Students Uncertain of Impact of Course Evaluations

After each semester winds down at the University of Wisconsin – Stevens Point and all of the lectures are over, students participate in a routine many of them admit they know little about.
Professors are assessed by students with a numerical, multiple choice evaluation. Students are responsible for judging their professor’s helpfulness, enthusiasm for the subject, course workload and overall effectiveness.

According to Chapter 4B, Section 3 of the University Handbook, evaluation of faculty is the responsibility of the individual department.  The handbook states that the departments may use results of the evaluations when evaluating colleagues for promotion, retention and tenure, but also states that personnel decisions cannot be made based solely on the evaluations.

Evaluations give students a formal opportunity to provide feedback, but they often don’t understand how this data is used and what kind of impact it has on their university.
“You want the professor, especially if they’re great, to have a good evaluation. But at the same time, sometimes the professors need a warning for the way they’re teaching their classes if the evals are all bad,” said UWSP Junior Lindsey Miller.
Miller and other students say that they don’t feel certain about how the evaluations are handled.  She believes that the weight of the evaluations is higher for professors who are new to the university.

“I would hope that they are used for feedback and also for the department to watch professors who are still new, but I’ve honestly never known,” Miller said.

Senior Dana Scheffen said that even though she’s always completed the evaluations honestly, she finds it hard to believe that a good or bad review has much impact overall.
“Honestly, I don’t know if anything really happens from the reviews because I’ve written not-so-positive reviews before and I’m not sure if anything has ever happened because of it,” Scheffen said.
Communication Professor Rhonda Sprague said she uses the feedback to determine whether or not her methods are working.  She said students should know that the evaluations are not related to grades.
 “I have colleagues who get excellent evaluations and give very high grades. I have colleagues who give high grades and whose evaluations are so-so. I have colleagues who give so-so grades and get excellent evaluations. There doesn’t seem to be much consistency,” Sprague said.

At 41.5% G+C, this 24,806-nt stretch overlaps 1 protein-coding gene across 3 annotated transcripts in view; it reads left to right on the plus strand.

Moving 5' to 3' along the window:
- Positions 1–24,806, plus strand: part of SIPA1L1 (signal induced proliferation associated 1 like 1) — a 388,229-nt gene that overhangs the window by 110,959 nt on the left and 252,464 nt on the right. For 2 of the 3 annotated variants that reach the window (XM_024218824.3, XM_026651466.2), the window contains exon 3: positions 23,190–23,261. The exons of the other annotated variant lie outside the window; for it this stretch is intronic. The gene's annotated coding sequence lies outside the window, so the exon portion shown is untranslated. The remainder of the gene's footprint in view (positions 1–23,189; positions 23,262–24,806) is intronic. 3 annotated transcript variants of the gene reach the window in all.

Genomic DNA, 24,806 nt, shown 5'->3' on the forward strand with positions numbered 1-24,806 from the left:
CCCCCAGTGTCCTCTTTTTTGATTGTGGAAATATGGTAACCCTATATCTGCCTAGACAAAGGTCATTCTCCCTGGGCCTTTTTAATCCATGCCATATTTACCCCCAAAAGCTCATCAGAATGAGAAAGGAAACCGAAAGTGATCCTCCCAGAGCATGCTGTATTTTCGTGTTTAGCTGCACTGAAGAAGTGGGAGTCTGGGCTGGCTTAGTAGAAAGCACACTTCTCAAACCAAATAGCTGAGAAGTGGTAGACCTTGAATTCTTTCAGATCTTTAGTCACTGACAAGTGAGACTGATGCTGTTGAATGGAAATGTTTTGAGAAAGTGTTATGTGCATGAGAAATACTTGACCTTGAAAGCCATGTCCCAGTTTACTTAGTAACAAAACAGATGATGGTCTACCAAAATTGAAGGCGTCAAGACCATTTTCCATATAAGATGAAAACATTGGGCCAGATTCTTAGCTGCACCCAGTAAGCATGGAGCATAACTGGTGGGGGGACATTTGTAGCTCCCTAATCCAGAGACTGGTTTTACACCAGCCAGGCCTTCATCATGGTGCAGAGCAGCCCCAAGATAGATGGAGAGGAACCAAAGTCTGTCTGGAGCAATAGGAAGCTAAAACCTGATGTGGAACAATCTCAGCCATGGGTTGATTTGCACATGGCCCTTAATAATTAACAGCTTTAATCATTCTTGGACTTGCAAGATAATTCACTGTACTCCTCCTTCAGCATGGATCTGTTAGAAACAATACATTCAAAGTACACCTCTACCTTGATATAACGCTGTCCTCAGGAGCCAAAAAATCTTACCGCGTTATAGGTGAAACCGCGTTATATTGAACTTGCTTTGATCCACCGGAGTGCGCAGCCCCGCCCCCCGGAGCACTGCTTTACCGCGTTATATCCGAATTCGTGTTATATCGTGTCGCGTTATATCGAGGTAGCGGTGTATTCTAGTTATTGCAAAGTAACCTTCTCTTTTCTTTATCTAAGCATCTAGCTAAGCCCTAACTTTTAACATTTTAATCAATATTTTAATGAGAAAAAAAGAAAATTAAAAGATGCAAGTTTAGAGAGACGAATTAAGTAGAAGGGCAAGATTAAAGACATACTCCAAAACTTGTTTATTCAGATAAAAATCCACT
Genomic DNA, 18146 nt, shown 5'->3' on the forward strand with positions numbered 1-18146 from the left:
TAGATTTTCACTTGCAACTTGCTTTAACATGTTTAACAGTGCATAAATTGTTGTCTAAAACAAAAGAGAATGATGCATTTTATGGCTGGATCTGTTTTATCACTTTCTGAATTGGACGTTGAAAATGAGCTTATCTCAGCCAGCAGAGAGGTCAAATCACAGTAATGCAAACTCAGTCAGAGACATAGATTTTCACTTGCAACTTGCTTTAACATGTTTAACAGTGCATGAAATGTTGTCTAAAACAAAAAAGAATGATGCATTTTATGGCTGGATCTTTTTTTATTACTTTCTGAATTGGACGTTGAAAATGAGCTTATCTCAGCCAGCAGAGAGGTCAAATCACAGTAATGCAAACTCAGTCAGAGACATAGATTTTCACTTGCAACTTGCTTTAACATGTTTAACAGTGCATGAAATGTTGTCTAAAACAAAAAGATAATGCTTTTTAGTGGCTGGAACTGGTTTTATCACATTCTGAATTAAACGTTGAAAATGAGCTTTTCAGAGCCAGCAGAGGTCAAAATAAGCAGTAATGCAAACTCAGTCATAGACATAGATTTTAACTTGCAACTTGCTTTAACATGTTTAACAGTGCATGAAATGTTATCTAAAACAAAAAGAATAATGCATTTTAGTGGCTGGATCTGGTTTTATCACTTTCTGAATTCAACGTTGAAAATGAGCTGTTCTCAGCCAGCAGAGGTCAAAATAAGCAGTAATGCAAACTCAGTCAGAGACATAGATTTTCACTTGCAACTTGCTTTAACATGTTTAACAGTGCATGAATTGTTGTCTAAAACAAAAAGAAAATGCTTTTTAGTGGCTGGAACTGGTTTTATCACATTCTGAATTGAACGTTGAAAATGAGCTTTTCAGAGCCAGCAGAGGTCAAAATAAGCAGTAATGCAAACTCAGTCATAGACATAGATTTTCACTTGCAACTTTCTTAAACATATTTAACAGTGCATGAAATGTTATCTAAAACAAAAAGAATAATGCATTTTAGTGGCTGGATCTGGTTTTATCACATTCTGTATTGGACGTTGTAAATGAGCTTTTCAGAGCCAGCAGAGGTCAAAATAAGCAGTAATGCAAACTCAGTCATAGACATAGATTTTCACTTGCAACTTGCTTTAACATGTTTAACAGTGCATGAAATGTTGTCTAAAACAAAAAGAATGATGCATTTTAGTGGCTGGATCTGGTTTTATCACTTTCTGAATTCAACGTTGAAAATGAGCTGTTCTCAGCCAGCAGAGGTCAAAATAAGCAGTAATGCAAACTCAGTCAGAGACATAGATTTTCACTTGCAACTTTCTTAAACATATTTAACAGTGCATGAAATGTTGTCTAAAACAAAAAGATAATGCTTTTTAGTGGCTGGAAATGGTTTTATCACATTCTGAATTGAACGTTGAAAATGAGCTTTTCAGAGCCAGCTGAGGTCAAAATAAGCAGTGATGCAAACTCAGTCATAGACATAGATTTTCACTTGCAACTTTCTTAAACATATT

After 27 years at UWSP, Communication Professor Richard Dubiel says that the evaluation system’s influence has grown to be more powerful than it needs to be.
“They originally were to be simply a help for the instructor. If you had bad evaluations you would take a look at that and improve,” Dubiel said.
Apart from believing that the evaluations are being used for more than they were originally intended for, Dubiel says that he thinks some professors are at the mercy of the numbers.
“It gives way too much power, not so much to the students, but to one way of judging the teacher. Once a teacher finds a way to get good evaluations it makes them reluctant to change that class because they want to keep those good numbers,” Dubiel said.
Although Dubiel says he doesn’t need the evaluations to judge whether or not a class is going well, he says that he is able to get the best feedback by offering his own supplemental evaluations–in a free-written, non-numerical format before the end of the semester.
“This doesn’t mean that I’m going to turn my class around completely,” Dubiel said. “But these are things that I sometimes forget, and it’s a real wakeup call.”

Students seem to agree that writing their thoughts out and wording it themselves rather than choosing multiple choice answers is the best way to send a message to their professors.

“I feel that the writing-in spot is probably the more important part of those evals, so if no one writes anything, I don’t think the professor is getting a good evaluation of their performance,” said Junior Zack Knapton.
Both Dubiel and Scheffen suggested that professor-supplied evaluations that are collected before the semester’s end are the best approach for better feedback.
If you’re going to get anything out of the class, then the teacher should be knowing what they’re doing wrong during the class and not after it, because by then you’ve already paid for the course,” Scheffen said.
Regardless of how effective the evaluations are at gauging professors, Dubiel says that their influence is undeniable.
“I don’t think that students know how they’re regarded. They really do impact.  Some people say we shouldn’t tell students how powerful they are and that they could really go in and do some damage with them,” Dubiel said.
More information about the evaluations is available at the Student Government Association web site at

Dan Neckar


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